Frustration, anxiety, annoyance — these are all the emotions that washed over middle school teacher William Johnson when a pesky LinkedIn algorithm confused him with a white supremacist of the same name, Johnson wrote in an article for Slate.
After news broke that presumptive Republican presidential nominee Donald Trump had suggested appointing white nationalist William D. Johnson as a delegate for the upcoming Republican Primary in California, LinkedIn sent out a note to the other William Johnson's network.
The email was titled "News About William Johnson." Inside was a paragraph about Trump's decision to put a white nationalist on the list of California delegates, and next to the headline was a smiling photo of William Johnson, the teacher.
Johnson immediately received confused responses from his LinkedIn connections, he wrote. Curious, Johnson read up on William D. Johnson. He learned that the white nationalist chairs the American Freedom Party and has attended conferences hosted by Holocaust denial groups, according to the Southern Poverty Law Center.
"Not only am I not a Nazi, I'm a Jewish socialist with family members who were imprisoned in concentration camps during World War II," Johnson wrote.
Johnson said he reached out to LinkedIn asking them to issue a correction email to all his contacts. After two hours with no response, Johnson sent another. Five days later, LinkedIn responded to his request. According to Johnson, the company eventually agreed to send out an email alerting Johnson's contacts of the mistake.
Though he was able to get a the company to send a note addressing the error, Johnson says LinkedIn doesn't purport to deliver accurate information in its "Connections in the News" newsletter. Each "Connections in the News" email features a disclaimer that reads "LinkedIn does not guarantee that news articles are accurate or about the correct person."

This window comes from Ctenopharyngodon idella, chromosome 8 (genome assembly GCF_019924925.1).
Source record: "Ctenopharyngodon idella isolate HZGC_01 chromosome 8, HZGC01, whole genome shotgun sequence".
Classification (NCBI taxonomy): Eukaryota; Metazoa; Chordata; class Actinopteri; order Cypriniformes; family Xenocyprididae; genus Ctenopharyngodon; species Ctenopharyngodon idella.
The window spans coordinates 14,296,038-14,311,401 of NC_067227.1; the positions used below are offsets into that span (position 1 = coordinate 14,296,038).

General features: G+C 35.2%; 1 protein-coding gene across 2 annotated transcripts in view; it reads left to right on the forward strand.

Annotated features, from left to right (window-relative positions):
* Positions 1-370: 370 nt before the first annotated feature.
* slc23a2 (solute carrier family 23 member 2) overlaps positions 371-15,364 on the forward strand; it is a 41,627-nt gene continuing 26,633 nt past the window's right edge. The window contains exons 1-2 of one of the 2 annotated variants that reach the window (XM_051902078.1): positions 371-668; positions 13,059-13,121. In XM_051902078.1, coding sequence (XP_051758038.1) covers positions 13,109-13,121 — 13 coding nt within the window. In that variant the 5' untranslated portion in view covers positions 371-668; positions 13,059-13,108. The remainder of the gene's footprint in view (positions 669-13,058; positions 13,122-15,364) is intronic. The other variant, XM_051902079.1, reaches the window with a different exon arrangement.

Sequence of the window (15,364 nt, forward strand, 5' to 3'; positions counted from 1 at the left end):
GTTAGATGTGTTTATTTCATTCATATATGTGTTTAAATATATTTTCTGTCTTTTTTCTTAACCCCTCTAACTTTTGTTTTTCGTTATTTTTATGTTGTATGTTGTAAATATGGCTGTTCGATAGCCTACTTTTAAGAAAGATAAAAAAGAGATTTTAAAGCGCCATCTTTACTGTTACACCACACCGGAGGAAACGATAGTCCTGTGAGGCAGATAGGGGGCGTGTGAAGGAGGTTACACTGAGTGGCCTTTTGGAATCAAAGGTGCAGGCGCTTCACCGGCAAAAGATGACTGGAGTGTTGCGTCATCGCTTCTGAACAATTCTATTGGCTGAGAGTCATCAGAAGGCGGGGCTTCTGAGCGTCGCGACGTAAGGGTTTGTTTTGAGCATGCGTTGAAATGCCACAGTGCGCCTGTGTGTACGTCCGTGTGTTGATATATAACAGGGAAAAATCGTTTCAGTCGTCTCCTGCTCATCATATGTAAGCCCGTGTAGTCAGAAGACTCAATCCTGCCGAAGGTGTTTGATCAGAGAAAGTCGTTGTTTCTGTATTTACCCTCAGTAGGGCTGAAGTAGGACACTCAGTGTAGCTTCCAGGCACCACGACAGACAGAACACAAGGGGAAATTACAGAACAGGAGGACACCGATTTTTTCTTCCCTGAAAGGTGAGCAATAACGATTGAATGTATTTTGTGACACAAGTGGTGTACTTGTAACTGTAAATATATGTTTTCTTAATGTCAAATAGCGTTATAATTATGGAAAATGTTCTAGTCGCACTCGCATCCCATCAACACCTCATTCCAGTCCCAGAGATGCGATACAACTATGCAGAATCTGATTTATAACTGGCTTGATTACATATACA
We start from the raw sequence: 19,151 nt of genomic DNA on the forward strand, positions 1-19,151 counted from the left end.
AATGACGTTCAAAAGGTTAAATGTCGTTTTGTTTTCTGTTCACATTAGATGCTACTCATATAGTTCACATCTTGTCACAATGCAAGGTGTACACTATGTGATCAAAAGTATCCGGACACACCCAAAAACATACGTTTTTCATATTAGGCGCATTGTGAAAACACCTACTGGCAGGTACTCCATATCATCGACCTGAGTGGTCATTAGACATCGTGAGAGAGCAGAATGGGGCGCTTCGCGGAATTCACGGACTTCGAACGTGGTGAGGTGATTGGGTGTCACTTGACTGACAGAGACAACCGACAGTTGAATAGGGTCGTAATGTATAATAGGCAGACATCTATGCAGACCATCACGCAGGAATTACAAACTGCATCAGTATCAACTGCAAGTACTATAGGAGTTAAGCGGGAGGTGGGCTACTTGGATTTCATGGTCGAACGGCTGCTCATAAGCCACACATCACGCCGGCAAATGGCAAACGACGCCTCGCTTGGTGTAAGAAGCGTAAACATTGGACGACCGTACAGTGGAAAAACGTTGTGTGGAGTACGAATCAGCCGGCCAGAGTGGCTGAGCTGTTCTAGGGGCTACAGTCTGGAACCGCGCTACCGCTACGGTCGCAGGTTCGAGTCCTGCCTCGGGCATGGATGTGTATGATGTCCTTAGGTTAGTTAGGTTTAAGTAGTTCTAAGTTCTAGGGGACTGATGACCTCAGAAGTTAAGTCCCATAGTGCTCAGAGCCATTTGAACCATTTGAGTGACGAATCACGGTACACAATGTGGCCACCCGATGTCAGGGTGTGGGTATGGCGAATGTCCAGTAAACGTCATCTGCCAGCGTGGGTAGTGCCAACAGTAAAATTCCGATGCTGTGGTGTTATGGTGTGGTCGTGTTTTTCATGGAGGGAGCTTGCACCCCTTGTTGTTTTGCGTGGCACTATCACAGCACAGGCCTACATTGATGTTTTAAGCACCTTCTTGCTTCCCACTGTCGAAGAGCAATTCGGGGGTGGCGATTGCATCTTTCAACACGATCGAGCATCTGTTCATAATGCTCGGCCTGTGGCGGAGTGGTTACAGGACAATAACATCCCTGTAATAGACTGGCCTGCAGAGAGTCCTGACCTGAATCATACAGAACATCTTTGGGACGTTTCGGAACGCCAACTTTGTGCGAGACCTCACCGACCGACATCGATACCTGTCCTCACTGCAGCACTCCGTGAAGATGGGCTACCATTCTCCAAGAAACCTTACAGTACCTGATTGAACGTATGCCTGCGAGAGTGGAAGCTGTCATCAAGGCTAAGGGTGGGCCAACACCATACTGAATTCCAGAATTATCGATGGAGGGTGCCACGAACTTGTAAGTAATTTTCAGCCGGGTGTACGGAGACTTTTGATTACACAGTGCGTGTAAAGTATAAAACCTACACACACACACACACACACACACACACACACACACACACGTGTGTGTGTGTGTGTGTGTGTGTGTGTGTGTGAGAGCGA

In the rush to "move fast and break things," many tech companies launch products before they're ready — but unleashing unready products on users does have consequences. In Johnson's case the repercussions weren't dire, but they were embarrassing. No one should have to explain to their professional acquaintances that they are not a white supremacist because of a faulty algorithm. This is especially true when the platform at fault is one that promises to enhance career opportunities.
"I don't expect much from companies like LinkedIn," wrote Johnson. "But when their incompetence makes our lives more difficult, they could at least pretend to care a little more."
In response to Johnson's experience, LinkedIn sent the following statement via email: "While we go to great lengths to ensure mis-identification does not occur, we did not catch this error for Mr. Johnson. We regret the delay in getting this resolved and are sorry he experienced this. Connections in the News has been a popular feature with members as it helps them stay informed when it comes to news regarding their network."
May 25, 2016, 5:23 p.m.: This story has been updated with a comment from LinkedIn.